English Porcelain Factories - Longton Hall, Liverpool

The city of Liverpool was the seat of a number of porcelain factories during the eighteenth century although evidence of their activities and their productions is scanty. Richard Chaffers is known to have made a ware similar to that of Worcester and containing soapstone as an ingredient. Zachariah Barnes is said to have been the maker of pieces printed in underglaze blue of a dark shade. Identified Liverpool porcelain is occasionally of good quality, but most of it is commonplace domestic ware. No figures have been found.

John Sadler and Guy Green of Liverpool claimed that they had invented a process for decorating pottery and porcelain with transfer-prints. In 1756 they said they had done this four years before, but they did not trouble to patent their process and it is open to argument whether they were the first to use it. Local porcelain was decorated by them, as well as ware from factories farther distant, and a small number of surviving Liverpool pieces are printed in several colours.

A small factory was started in this Suffolk town in 1757, and continued in operation until 1802. In the past it received attention out of all proportion to the merit of its productions, and through a mistake in a book published in 1863 a very large amount of Chinese hard-paste porcelain was accredited to it. In spite of the fact that this has been proved a fallacy, much Chinese ware of the once-disputed type is still called 'Lowestoft'; not only in England, but also in America.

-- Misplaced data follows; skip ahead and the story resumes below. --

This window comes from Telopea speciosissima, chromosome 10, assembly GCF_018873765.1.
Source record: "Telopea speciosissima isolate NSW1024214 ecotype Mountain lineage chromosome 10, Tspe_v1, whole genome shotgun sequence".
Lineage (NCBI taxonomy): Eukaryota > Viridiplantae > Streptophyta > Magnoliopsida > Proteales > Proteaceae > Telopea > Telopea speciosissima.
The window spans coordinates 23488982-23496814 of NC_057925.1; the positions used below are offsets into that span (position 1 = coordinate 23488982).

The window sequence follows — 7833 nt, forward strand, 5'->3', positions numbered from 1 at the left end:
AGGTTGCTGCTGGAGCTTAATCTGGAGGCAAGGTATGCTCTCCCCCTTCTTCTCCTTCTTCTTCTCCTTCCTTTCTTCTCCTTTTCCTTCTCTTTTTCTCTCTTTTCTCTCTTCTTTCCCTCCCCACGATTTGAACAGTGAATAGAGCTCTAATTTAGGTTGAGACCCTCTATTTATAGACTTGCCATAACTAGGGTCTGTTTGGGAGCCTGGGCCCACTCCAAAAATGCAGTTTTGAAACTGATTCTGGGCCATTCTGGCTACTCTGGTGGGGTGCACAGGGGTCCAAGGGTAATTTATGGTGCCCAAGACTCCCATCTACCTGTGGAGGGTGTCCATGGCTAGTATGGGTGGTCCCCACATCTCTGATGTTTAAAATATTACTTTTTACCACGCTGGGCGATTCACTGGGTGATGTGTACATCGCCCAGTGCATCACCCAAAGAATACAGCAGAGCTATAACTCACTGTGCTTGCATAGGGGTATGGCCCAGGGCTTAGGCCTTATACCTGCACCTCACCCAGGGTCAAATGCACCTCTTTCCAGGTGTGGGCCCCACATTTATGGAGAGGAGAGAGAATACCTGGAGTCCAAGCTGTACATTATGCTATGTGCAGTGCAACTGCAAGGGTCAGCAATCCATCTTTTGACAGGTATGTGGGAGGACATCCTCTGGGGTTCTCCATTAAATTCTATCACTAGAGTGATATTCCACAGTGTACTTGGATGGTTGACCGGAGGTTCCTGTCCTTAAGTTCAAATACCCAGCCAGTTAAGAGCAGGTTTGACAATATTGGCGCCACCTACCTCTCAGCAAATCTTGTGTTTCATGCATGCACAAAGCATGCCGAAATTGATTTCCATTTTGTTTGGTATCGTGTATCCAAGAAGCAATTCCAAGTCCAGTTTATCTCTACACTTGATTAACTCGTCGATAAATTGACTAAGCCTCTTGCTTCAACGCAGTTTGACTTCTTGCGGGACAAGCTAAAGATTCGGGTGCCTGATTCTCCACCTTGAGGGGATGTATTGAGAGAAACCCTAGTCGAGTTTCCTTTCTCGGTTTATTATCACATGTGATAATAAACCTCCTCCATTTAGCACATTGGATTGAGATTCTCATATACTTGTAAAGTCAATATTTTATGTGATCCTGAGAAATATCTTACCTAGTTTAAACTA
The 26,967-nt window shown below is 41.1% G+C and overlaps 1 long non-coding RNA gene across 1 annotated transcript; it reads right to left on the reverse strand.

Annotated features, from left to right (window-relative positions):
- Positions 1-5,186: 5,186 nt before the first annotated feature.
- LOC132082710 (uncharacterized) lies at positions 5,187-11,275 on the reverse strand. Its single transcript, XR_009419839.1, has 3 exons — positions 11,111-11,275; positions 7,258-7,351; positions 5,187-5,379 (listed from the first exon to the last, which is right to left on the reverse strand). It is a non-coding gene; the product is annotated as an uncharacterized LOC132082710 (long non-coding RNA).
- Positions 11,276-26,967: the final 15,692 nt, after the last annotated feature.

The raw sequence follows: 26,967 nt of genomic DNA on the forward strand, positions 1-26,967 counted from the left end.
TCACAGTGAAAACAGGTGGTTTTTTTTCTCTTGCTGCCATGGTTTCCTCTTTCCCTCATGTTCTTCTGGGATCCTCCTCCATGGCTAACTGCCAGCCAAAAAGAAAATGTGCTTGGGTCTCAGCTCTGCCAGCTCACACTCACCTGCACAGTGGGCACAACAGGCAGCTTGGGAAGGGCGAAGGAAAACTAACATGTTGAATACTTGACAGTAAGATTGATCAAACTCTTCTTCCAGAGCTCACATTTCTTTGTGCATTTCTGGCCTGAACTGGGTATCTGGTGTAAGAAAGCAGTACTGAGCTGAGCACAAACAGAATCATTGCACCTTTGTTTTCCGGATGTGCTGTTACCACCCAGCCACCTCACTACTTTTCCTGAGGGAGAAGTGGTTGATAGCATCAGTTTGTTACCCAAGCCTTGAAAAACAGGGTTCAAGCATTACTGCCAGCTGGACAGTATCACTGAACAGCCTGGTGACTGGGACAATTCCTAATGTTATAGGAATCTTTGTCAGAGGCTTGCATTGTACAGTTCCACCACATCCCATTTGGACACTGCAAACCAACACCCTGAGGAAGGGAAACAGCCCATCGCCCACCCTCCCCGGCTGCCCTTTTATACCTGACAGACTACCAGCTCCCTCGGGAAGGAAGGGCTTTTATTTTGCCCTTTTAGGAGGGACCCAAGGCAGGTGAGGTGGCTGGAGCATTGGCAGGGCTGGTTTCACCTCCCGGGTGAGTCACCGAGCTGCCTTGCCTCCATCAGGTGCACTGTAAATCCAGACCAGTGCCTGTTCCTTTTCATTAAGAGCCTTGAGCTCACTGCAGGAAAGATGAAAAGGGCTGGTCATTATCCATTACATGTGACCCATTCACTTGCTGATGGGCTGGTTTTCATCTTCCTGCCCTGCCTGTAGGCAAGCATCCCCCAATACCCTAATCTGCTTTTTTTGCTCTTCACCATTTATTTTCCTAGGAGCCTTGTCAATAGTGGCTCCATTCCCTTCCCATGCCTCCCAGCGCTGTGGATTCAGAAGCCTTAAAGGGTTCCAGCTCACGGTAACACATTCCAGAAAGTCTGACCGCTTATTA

Lowestoft ware is similar to that of Bow, and the factory is said to have been started by a man who smuggled himself into the Bow works and learned the secrets of their manufacture. This story may or may not be true, but the two porcelains are very alike in appearance and both contain bone-ash. Much domestic ware painted in underglaze blue was made at Lowestoft, and is indistinguishable from that made at the London factory. Many of the pieces were decorated in colours, and a few figures are claimed to have been made. One feature of the productions during forty-five years is the large number of commemorative pieces that were made. They range from small tablets honouring a birth or death, to sets of tankards with the name of the alehouse for which they were made. They are interesting, much sought after and rare, many having gone to museums.

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